Figure 3.3: Button schematic

Figure 3.3: Button schematic.

Two buttons are connected to the Atmega328 via two digital pins. Figure 3.3 shows the schematic for the buttons. One pin of each button is connected to 5V from the regulator. The second pin is connected to the digital pin of the microcontroller. A 10kΩ resistor functions as a pull down resistor.

We also incorporated a 100Ω resistor to limit the current flowing into the microcontroller. When the button is pressed, the circuit is completed, and current can flow. The Arduino will see approximately 5V at its input. When the button is not pressed, no current flows and the Arduino will see ground.


User interface

Verification of the user interface is accomplished by verifying each component of the user interface which includes the following: switches, keypad, push buttons, and rotary encoder.

USB interface

To verify the USB interface we sent serial data from the microcontroller to the PC. The processing terminal printed out the serial data that we sent over. We compared the printed data to the sent data to confirm accuracy.


To verify the microcontroller, we wrote code to interpret the various inputs and displayed the data to the LCD. We changed the inputs and watched the corresponding values change on the LCD.

Power supply

To verify the power supply we measured the voltage from the wall power adapter as well as from the voltage regulator. The voltages were measured using a multimeter. The voltage from the power adapter was 12.43V.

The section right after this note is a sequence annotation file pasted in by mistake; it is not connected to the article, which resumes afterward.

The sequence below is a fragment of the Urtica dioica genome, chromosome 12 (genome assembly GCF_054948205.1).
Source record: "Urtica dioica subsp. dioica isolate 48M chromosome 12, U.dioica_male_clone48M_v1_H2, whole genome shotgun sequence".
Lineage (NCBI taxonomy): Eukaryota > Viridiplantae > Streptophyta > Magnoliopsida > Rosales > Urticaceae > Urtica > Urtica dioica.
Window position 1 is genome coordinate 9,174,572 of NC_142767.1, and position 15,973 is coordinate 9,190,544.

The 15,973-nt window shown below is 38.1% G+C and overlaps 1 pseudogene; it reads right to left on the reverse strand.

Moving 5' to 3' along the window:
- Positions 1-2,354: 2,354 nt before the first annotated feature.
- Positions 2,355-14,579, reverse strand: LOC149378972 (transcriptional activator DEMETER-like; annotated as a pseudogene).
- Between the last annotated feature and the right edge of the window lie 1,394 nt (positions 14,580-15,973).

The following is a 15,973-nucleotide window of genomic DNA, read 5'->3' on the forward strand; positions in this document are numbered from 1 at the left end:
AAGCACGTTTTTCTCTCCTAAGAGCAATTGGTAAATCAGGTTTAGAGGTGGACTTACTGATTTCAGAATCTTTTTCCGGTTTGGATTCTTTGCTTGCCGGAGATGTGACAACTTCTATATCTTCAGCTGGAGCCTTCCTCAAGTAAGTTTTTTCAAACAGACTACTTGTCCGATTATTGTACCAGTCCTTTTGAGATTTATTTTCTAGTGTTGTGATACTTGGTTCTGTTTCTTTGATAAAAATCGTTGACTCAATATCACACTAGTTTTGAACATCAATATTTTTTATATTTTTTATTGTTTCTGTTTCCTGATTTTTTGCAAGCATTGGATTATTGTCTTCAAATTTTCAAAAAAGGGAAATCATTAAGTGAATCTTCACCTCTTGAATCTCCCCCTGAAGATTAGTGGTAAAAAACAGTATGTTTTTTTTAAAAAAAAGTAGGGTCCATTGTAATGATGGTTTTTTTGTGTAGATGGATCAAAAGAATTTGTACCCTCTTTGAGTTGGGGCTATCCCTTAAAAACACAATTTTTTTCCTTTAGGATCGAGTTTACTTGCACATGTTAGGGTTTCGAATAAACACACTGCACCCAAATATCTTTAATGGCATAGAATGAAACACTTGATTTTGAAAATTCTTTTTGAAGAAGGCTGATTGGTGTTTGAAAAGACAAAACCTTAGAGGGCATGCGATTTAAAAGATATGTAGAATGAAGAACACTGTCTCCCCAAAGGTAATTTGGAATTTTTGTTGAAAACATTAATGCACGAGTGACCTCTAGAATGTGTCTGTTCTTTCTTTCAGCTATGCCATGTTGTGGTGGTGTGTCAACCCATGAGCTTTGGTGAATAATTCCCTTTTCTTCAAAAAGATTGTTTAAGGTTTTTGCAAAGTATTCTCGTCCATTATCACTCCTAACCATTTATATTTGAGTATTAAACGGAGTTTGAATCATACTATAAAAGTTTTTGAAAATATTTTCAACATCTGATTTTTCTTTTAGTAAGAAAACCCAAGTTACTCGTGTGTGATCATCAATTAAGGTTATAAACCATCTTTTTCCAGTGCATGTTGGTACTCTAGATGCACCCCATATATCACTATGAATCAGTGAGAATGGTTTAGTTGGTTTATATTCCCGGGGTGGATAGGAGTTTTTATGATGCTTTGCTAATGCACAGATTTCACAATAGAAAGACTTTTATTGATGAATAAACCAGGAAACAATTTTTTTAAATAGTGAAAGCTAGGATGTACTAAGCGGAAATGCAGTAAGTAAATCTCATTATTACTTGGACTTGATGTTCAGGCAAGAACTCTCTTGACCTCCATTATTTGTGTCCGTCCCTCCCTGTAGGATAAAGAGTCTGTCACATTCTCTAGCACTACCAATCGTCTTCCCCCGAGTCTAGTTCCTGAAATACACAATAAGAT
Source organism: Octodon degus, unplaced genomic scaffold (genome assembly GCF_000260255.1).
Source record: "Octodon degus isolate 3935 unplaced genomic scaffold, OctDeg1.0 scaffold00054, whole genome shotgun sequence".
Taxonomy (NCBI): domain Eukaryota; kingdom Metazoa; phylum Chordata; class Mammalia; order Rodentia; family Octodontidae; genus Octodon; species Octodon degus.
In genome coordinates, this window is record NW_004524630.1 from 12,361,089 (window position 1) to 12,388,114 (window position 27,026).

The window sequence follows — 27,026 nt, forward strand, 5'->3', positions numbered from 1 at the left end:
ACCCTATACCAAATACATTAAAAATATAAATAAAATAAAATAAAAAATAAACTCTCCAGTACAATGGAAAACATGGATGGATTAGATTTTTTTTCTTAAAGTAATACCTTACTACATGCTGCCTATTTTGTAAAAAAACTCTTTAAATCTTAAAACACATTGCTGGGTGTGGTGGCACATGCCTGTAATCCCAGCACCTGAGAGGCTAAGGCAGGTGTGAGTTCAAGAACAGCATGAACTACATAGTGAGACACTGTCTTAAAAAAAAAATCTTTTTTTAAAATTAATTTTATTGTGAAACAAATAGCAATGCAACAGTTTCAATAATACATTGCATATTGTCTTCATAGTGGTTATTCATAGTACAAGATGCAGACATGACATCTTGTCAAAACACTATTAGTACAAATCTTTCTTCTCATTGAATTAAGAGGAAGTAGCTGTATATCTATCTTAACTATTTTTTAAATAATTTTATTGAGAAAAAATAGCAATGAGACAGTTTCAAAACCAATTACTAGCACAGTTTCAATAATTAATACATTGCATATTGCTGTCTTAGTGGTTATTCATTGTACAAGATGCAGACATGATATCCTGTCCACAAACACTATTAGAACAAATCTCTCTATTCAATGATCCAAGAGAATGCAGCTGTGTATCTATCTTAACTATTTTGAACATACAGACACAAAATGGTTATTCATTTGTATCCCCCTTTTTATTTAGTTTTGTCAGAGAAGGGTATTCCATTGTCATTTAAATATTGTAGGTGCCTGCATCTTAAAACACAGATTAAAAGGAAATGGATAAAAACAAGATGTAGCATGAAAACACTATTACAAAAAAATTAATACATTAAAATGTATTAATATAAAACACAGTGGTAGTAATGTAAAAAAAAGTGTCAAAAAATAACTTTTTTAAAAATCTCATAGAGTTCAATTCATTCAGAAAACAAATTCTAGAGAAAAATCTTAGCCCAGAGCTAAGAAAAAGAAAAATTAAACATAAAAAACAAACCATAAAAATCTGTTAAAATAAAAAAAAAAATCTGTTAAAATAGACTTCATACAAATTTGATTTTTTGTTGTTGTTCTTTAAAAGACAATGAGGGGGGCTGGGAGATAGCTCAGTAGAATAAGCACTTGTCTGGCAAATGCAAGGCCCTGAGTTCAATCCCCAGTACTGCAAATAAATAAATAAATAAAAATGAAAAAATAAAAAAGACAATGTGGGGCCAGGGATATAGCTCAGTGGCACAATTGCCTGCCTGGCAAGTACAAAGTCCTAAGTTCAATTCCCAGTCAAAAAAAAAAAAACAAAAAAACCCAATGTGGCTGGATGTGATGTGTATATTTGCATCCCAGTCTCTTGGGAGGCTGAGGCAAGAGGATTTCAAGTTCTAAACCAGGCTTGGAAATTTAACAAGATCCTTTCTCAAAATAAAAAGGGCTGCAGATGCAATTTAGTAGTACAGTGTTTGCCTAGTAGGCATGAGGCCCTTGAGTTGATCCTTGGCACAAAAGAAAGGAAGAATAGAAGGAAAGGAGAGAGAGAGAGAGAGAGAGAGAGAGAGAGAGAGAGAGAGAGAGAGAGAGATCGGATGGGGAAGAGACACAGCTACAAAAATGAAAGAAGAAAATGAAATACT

Total costs are shown in Table 4.3. The total cost is the sum of parts and labor costs.


Our project had many successes and we accomplished a great deal over the entire development cycle this semester. The 3D housing we created for our device was a huge success: it fits comfortably into the hand of the user and the housing device is also the most complex project to date produced from the 3D printer at the Champaign-Urbana Community Fab Lab.

Our device is ergonomic and has been laid out well. The buttons are easily accessible by the users thumb and the rotary encoder can be manipulated easily with one finger. The switches and keypad can also be accessed quickly. We were also able to attain the maximum communication rate of 115200 baud between the microcontroller and PC, allowing for manipulation of data as quickly as possible which corresponds to real time manipulation of data. We feel our design will dramatically improve the simulation experience to better train the students.

Finally, we are most proud of the fact that every design goal (other than implementation of the Laerdal software) and verification we had stated in our design review at the beginning of the semester was accomplished. We originally created a contingency plan for the Laerdal software, because we knew this was something that was out of our control based on when we received the software or if we received it at all.

Source: University of Illinois
Authors: Jacob Clifton | David McKiernan | Ryan Schmid